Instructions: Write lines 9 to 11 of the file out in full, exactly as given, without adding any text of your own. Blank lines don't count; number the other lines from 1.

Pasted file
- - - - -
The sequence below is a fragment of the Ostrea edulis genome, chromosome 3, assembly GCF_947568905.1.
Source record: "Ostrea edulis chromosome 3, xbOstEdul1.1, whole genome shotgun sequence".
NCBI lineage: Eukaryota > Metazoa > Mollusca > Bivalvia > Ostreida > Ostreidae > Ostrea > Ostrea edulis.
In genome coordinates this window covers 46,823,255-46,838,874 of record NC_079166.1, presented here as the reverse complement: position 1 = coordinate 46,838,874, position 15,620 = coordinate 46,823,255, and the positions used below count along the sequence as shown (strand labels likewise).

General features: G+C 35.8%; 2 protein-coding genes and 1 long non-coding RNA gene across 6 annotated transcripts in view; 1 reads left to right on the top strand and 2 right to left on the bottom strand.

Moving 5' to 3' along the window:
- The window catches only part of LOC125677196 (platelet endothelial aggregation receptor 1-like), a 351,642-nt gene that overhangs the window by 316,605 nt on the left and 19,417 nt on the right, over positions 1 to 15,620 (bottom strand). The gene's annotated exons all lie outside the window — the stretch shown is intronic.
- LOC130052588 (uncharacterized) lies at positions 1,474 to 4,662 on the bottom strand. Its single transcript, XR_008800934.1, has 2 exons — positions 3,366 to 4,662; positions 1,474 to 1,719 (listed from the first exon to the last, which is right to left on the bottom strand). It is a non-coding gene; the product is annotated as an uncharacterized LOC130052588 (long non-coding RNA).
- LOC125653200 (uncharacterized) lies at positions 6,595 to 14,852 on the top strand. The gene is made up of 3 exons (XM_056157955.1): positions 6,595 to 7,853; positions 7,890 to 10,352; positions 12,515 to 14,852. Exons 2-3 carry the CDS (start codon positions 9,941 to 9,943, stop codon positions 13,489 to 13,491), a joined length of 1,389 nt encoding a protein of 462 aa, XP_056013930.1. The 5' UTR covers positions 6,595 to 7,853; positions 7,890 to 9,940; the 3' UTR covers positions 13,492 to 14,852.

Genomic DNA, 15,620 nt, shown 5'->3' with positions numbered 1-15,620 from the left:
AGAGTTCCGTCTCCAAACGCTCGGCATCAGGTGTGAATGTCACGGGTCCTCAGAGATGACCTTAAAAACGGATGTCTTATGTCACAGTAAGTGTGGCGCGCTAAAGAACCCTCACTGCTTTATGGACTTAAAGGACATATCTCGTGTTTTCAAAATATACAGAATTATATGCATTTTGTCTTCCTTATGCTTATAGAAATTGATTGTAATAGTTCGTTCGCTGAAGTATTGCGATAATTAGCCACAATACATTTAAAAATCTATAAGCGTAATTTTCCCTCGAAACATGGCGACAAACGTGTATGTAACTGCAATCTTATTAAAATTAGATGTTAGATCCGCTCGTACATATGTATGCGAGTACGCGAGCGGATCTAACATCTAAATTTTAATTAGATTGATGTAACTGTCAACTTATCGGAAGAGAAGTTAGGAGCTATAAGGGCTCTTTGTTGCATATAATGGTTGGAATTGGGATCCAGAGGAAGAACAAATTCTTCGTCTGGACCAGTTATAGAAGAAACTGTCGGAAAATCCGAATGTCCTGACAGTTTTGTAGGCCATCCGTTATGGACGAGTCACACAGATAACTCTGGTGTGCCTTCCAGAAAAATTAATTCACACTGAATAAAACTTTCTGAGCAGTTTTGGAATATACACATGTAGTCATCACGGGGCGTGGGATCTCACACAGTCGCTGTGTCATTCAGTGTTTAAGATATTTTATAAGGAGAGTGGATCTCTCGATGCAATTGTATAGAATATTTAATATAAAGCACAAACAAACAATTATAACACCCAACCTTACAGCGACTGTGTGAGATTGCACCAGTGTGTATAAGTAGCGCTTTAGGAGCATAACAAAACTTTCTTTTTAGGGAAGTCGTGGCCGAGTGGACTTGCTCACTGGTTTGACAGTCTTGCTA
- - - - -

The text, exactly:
- LOC125653200 (uncharacterized) lies at positions 6,595 to 14,852 on the top strand. The gene is made up of 3 exons (XM_056157955.1): positions 6,595 to 7,853; positions 7,890 to 10,352; positions 12,515 to 14,852. Exons 2-3 carry the CDS (start codon positions 9,941 to 9,943, stop codon positions 13,489 to 13,491), a joined length of 1,389 nt encoding a protein of 462 aa, XP_056013930.1. The 5' UTR covers positions 6,595 to 7,853; positions 7,890 to 9,940; the 3' UTR covers positions 13,492 to 14,852.

Genomic DNA, 15,620 nt, shown 5'->3' with positions numbered 1-15,620 from the left:
AGAGTTCCGTCTCCAAACGCTCGGCATCAGGTGTGAATGTCACGGGTCCTCAGAGATGACCTTAAAAACGGATGTCTTATGTCACAGTAAGTGTGGCGCGCTAAAGAACCCTCACTGCTTTATGGACTTAAAGGACATATCTCGTGTTTTCAAAATATACAGAATTATATGCATTTTGTCTTCCTTATGCTTATAGAAATTGATTGTAATAGTTCGTTCGCTGAAGTATTGCGATAATTAGCCACAATACATTTAAAAATCTATAAGCGTAATTTTCCCTCGAAACATGGCGACAAACGTGTATGTAACTGCAATCTTATTAAAATTAGATGTTAGATCCGCTCGTACATATGTATGCGAGTACGCGAGCGGATCTAACATCTAAATTTTAATTAGATTGATGTAACTGTCAACTTATCGGAAGAGAAGTTAGGAGCTATAAGGGCTCTTTGTTGCATATAATGGTTGGAATTGGGATCCAGAGGAAGAACAAATTCTTCGTCTGGACCAGTTATAGAAGAAACTGTCGGAAAATCCGAATGTCCTGACAGTTTTGTAGGCCATCCGTTATGGACGAGTCACACAGATAACTCTGGTGTGCCTTCCAGAAAAATTAATTCACACTGAATAAAACTTTCTGAGCAGTTTTGGAATATACACATGTAGTCATCACGGGGCGTGGGATCTCACACAGTCGCTGTGTCATTCAGTGTTTAAGATATTTTATAAGGAGAGTGGATCTCTCGATGCAATTGTATAGAATATTTAATATAAAGCACAAACAAACAATTATAACACCCAACCTTACAGCGACTGTGTGAGATTGCACCAGTGTGTATAAGTAGCGCTTTAGGAGCATAACAAAACTTTCTTTTTAGGGAAGTCGTGGCCGAGTGGACTTGCTCACTGGTTTGACAGTCTTGCTA